The chairman of Wilson Asset Management, Geoff Wilson has said in a Morningstar report that listed investment companies (LICs) are an “incredibly popular asset class”. Further, in the 19 years since Mr Wilson floated Wilson Asset Management capital, SMSFs have grown from 15 per cent of the total value of the asset management service to “a little over 60 per cent”.
“That is $3 million 19 years ago [versus] $720 million now. And as a sector, the SMSF sector has embraced LICs and ETFs.”
He explained that the appeal of the asset classes lay in their respective capacities to “get direct access to asset managers through the LIC structure and passive managers through ETFs”.
Continuing, Mr Wilson highlighted four characteristics of LICs that investors should be aware of when determining if the asset class is right for them.
1. “The first thing is performance,” Mr Wilson said.
“The LIC or the manager has to perform, so you [need to] look at that over one year, two years, three years and try to guess or assume what they’ll do going forward.”
2. The second factor is yield, Mr Wilson said, calling this element “very important”.
It’s crucial that investors get a good and sustainable yield, the chairman said, noting: “The great thing about the LIC structure is you can have the ability to pay a growing stream of fully franked dividends over time and the boards have the ability to effectively smooth dividends to give them to shareholders.”
3. According to Mr Wilson, the third key is the fact that “the board and the manager have to treat shares with respect”.
He explained that with LICs, it’s not about raising capital at a discount to assets or “various things like that”.
4. The fourth and final characteristic Mr Wilson highlighted was the need of LICs to “engage” with the shareholders.
“Your shareholders own the company,” Mr Wilson said. “Really, it’s to also have a communications strategy that can find more shareholders so hopefully it can drive the share price to possibly NTA or even a premium.”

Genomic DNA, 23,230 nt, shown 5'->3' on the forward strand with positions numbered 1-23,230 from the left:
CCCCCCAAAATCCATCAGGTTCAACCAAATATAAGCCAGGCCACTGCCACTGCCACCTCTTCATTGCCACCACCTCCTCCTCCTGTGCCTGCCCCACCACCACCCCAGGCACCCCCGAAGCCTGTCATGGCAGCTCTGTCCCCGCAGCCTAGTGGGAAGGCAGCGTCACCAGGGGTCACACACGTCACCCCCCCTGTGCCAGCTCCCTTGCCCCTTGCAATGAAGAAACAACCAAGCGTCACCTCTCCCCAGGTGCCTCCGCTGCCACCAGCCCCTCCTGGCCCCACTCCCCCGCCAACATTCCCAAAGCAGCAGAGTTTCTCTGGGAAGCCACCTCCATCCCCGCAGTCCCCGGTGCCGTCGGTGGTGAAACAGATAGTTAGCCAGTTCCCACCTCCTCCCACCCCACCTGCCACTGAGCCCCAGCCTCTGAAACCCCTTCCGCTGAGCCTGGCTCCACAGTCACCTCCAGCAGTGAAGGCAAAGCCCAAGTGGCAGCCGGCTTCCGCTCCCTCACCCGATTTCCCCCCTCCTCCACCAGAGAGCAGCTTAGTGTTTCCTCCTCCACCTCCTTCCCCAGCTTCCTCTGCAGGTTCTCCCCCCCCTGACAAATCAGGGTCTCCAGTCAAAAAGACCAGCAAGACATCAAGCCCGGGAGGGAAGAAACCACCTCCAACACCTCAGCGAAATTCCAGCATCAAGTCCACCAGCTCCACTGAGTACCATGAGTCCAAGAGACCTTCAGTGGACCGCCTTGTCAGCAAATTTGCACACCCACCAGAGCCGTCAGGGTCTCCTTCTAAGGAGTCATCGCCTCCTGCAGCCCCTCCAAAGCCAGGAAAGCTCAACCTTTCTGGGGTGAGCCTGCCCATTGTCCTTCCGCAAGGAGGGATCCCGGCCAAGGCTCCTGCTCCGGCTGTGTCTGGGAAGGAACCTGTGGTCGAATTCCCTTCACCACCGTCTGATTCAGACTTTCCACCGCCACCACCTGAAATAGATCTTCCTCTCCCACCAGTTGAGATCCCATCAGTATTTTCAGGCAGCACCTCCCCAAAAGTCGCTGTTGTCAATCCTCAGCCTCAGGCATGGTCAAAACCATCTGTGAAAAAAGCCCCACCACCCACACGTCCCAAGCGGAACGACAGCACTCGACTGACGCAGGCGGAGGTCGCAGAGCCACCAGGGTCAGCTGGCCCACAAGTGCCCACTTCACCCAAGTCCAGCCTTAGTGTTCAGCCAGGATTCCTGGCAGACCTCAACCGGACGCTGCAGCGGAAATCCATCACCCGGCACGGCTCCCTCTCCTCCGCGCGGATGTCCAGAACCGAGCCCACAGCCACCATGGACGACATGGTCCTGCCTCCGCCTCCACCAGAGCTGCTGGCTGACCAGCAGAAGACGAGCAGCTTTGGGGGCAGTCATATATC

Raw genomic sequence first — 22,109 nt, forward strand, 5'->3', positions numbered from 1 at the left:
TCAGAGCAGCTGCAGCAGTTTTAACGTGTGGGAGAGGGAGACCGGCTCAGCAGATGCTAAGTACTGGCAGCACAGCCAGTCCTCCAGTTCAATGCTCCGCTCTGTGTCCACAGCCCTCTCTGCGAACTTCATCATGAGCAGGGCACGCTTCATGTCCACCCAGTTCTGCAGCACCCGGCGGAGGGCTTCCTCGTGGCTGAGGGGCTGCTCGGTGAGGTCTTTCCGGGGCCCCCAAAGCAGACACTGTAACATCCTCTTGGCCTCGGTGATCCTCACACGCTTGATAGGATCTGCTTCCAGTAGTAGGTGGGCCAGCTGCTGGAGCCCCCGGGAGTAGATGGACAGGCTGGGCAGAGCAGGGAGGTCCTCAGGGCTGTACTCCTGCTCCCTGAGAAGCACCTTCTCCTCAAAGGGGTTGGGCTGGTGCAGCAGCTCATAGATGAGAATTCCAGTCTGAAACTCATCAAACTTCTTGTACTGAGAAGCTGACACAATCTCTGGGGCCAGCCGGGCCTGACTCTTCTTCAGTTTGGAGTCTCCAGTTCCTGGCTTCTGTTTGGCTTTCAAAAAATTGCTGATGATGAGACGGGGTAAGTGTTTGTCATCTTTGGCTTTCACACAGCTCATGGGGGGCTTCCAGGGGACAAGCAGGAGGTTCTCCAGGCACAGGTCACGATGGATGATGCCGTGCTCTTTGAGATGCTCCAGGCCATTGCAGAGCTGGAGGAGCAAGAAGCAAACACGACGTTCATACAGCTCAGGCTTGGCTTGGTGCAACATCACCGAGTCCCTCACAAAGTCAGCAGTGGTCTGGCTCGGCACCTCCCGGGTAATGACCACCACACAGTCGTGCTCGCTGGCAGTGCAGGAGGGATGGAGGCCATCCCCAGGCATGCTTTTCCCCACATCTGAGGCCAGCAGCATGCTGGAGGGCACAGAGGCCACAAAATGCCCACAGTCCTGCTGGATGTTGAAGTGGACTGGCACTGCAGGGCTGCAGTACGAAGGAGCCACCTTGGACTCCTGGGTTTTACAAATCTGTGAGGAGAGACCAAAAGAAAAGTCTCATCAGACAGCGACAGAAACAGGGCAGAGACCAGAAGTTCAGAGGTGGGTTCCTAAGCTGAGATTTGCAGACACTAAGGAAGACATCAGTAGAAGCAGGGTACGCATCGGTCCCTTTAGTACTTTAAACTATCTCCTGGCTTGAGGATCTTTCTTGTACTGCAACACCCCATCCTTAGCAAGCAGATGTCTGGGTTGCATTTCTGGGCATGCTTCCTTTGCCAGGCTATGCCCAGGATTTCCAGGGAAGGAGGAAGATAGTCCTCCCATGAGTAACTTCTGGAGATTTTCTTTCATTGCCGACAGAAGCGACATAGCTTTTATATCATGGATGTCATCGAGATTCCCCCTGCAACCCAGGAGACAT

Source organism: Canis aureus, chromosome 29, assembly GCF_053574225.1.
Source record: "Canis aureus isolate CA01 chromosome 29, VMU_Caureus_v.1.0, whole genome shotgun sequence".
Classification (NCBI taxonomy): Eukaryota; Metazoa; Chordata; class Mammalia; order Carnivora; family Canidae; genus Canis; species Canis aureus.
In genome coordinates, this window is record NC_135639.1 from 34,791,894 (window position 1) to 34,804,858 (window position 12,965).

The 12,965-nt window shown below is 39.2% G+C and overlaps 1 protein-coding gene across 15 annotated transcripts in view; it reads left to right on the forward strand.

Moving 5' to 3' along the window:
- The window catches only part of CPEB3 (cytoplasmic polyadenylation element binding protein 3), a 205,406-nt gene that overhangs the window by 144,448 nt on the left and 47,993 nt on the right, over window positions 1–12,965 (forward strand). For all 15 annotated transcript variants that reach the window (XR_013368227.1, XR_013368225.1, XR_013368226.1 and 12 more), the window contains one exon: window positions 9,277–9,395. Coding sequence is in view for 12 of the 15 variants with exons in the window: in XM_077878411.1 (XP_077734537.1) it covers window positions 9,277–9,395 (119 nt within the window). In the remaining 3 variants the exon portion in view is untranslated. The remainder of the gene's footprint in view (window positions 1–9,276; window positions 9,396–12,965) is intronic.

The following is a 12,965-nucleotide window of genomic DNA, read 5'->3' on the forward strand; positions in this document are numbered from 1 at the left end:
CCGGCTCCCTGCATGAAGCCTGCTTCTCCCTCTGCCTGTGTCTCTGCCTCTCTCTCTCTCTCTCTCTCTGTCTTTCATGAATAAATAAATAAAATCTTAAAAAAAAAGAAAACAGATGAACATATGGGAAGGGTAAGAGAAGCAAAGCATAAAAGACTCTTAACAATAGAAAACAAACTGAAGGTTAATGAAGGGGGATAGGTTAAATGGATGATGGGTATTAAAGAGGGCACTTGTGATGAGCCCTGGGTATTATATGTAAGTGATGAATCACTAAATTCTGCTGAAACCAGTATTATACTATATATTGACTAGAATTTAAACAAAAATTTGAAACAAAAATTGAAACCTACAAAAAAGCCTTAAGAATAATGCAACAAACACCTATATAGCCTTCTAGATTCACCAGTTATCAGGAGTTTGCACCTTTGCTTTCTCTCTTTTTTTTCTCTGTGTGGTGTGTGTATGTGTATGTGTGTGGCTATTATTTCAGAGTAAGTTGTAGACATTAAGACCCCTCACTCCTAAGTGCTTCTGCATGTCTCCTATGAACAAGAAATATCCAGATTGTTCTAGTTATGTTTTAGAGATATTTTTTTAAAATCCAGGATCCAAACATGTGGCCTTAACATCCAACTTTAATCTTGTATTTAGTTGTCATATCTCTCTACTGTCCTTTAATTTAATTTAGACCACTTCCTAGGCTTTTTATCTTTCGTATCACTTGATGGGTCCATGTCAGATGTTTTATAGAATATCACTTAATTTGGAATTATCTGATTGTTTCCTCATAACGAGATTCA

Mr Wilson added that the difference between traditional and less-orthodox LICs lies in the way they are managed. Traditional LICs “tend to be internally managed and they tend to take a very long-term view and be not as active as the other group of LICs”.
“The other group of LICs – which you’d probably classify as actively managed LICs – are externally managed and they’re a lot more active in terms of how they manage their money.”
Additionally, the actively managed LICs are the more recently listed, with most listed “over the last 20 or 30 years” in that structure, Mr Wilson said.
In recent months, the question of whether the strong rate of growth of LICs will continue has been under the spotlight. Research house Zenith’s senior investment analyst Justin Tay has expressed scepticism, arguing that the growth and contraction in LIC listings is cyclical and linked to stock market performance.
Speaking in a review of the sector, Mr Tay said earlier this year: “Given this belief about the cyclicality of LIC listing growth, with investor and market sentiment key drivers, we expect that the current rate of growth in the sector is unlikely to be sustained over the medium to long term."